Currently, over a dozen teen girls and one adult in New York have reported experiencing the same Tourette's-like symptoms of twtiching, tics, and uncontrollable verbal outbursts. With the case now generating a great deal of media attention and public interest, some of the teens affected have been posting videos of their symptoms on YouTube, Facebook and other social networking channels.
University at Buffalo neurology professor Dr. David Lichter suggests that the spread of the symptoms may be caused by students unconsciously mimicking symptoms that they've seen in videos uploaded onto social media sites, WKBW News reports.
Lichter told WKBW: "I think you do have the potential for people going online and witnessing other student's behavior, then I think this medium has the potential to spread it beyond the immediate environment."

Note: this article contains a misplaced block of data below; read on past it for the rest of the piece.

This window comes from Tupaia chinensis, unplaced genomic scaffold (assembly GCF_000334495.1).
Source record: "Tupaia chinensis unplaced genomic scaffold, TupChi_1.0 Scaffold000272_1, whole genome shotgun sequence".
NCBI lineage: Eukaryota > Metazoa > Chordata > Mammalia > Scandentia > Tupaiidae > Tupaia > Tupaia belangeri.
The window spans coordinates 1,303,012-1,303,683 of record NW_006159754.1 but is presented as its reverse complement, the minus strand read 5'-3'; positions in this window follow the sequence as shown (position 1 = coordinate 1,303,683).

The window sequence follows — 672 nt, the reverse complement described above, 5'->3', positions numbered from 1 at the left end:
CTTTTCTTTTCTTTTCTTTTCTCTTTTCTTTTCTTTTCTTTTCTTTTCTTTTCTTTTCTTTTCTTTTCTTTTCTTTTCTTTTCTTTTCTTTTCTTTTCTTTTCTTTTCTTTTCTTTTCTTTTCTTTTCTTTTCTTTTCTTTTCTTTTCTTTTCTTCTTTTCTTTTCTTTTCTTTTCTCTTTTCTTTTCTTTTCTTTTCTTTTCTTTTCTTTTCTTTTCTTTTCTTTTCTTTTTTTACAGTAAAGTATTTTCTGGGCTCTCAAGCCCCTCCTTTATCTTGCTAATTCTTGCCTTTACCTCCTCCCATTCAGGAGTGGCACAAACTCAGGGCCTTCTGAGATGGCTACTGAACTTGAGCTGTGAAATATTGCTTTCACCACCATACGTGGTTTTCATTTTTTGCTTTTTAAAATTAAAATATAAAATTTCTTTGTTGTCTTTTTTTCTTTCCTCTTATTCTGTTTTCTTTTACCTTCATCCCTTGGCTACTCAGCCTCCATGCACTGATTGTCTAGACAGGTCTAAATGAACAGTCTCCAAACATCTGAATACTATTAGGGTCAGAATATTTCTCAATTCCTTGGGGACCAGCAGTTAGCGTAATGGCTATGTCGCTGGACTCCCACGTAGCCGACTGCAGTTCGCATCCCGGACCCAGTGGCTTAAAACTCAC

Thus far, the illness has been diagnosed as conversion disorder (formerly known as "mass hysteria"), which is the physical expression of psychological stress.
Angry and confused LeRoy parents gathered at a public meeting this weekend to demand answers about whether the school is safe. After extensive testing, the school district reported finding no environmental cause for the symptoms. Results of the testing have all come back negative. A team of environmentalists, led by Erin Brockovich, are testing soil samples to see if the illness could be related to a chemical spill from a train wreck near the school years earlier.